Julissa Catalan, Diversity Inc, July 3, 2014
U.S. Navy history was made on Tuesday when Admiral Michelle Howard was officially promoted to Vice Chief of Naval Operations (VCNO), making her the first woman and first Black person in the Navy’s 236 years to become a four-star admiral.
Howard’s new rank makes her the No. 2 officer in the service.
While honoring Howard at the ceremony, Navy Secretary Ray Mabus called her promotion a “representation of how far we have come, and how far she has helped bring us.”
“She is also a great example of how much we as a nation and a Navy lose if we put artificial barriers in, if we don’t judge people based on their ability, based on their capability,” Mabus added. “I hope I have always been passionate about that, but I know the intensity has increased since I am the father of three daughters, and I refuse to believe that there are any ceilings for them, glass or otherwise. That they can get to wherever their abilities can take them. And with that, they and countless others in the Navy now have a wonderful role model in Michelle Howard.”
Howard is no stranger to making history. Before this milestone, she was the first Black woman to serve as a three-star officer in the U.S. military, and was also the first woman in history to command a U.S. Navy ship–the USS Rushmore, an amphibious dock landing ship, in 1999.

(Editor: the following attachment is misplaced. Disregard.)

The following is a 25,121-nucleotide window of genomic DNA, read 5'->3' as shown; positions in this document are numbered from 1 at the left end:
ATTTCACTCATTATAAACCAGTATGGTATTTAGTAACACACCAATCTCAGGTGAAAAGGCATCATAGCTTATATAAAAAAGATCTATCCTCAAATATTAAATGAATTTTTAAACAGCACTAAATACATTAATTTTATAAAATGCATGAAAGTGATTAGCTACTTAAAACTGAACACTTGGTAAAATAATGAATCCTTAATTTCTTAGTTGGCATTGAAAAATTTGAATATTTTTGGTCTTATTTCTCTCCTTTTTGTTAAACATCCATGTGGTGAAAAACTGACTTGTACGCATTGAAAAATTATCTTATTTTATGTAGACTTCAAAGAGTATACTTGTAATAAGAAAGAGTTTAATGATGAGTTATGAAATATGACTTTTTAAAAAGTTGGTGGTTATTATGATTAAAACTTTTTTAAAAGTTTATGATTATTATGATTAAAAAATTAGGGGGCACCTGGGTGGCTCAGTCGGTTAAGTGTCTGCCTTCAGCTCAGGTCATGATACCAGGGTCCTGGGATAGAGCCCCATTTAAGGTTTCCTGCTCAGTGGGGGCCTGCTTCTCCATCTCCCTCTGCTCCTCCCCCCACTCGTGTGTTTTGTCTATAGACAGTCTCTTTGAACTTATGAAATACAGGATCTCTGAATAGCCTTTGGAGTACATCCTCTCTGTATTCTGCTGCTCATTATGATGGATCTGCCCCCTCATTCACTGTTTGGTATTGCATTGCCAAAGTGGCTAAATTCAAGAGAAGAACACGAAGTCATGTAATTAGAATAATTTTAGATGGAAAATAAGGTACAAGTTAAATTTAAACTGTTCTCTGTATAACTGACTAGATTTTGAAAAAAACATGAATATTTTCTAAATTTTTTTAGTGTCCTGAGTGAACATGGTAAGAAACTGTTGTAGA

The admiral–who graduated from the U.S. Naval Academy in 1982 and went on to receive a master’s degree in Military Arts and Sciences from the Army’s Command and General Staff College in 1998–served in Operations Desert Shield and Desert Storm, and also took part in tsunami relief efforts in Indonesia before taking command of Expeditionary Strike Group Two in April 2009.
Howard is best known for leading Combined Task Force 151–which coordinated the rescue of the captain of the cargo ship MV Maersk Alabama, Richard Phillips, from Somali pirates.